• What are your procedures in the event of a security incident? Can you share a few anonymous case studies? You'll want to be sure that the firm has strong procedures in this area and knows how to carry them out. Treat claims that they've never had a security incident with suspicion. Do you know any experienced organization that can honestly make this claim? I don't.
  • What certifications do you hold? What independent organizations have validated that the provider does what they claim to do? Along those same lines, you'll want to check references. If possible, talk to some clients that the salesperson doesn't suggest in addition to the "reference accounts." You'll learn a lot more that way.
  • What are your personnel security policies? At a minimum, you should be comfortable that employees of the MSSP go through a screening and retention process at least as rigorous as the one used in your organization.

Working with your Partners

Unfortunately for midmarket companies, they're on the wrong end of the Pareto principle and are part of the 80 percent of clients responsible for 20 percent of revenue. In turn, midmarket companies don't hold the buying clout of large enterprises. Fortunately, there are tactics that you can use to make sure your voice is heard above the din:

  • Join the customer advisory board. Most organizations have a group of a dozen or so clients that meet regularly to discuss enhancement requests and other issues. Serving on this board provides you with an opportunity to speak directly to key developers and management personnel and influence the future of the service.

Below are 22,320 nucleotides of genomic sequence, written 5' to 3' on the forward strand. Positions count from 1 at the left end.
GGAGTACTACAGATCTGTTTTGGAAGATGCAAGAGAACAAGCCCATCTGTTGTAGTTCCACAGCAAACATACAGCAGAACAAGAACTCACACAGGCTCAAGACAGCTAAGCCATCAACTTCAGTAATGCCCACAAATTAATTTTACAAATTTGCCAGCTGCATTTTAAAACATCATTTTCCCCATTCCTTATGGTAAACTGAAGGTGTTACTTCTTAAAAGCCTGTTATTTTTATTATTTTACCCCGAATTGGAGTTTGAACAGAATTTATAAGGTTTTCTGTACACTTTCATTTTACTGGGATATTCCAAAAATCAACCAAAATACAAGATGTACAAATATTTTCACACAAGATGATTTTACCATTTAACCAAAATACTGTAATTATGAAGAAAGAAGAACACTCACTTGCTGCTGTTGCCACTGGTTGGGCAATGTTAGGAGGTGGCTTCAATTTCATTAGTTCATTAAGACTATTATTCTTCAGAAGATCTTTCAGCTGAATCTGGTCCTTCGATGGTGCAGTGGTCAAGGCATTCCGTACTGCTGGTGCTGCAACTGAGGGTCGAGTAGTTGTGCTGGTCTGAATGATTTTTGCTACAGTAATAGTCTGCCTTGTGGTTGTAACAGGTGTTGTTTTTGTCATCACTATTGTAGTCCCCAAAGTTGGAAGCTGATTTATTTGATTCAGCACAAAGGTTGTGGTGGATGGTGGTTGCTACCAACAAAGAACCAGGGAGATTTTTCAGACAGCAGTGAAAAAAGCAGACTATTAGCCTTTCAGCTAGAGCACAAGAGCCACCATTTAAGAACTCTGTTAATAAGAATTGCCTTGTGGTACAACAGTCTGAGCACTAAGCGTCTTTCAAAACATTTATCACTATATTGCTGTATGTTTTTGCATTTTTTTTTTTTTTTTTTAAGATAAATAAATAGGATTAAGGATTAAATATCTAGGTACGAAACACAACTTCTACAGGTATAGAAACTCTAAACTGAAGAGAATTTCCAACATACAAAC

• Track support cases carefully. Keep an internal log of all the support cases logged by your organization to ensure that nothing slips through the cracks. This leads to my final recommendation…
  • Escalate judiciously but consistently. Unfortunately, it's true that the squeaky wheel gets the grease. You want to earn a reputation for consistently escalating cases where the MSSP doesn't meet the agreed-upon SLA. This will encourage support managers to react to your cases promptly. At the same time, you need to be fair so you don't become known as a problem client who makes unreasonable demands. It's a fine line to walk, but it's the best way to ensure that you receive the service you're purchasing.

Managed security service providers can serve an important role in your security architecture. They allow small and midmarket organizations to implement enterprise-class security services on a limited budget and in a flexible manner. Plan your deployment carefully and you may have the opportunity to develop a partnership that lasts for years.

Mike Chapple, CISA, CISSP, is an IT security professional with the University of Notre Dame. He previously served as an information security researcher with the National Security Agency and the U.S. Air Force. Mike is a contributor to SearchMidmarketSecurity.com, a technical editor for Information Security magazine and the author of several information security titles, including the "CISSP Prep Guide" and "Information Security Illuminated."



This was first published in March 2009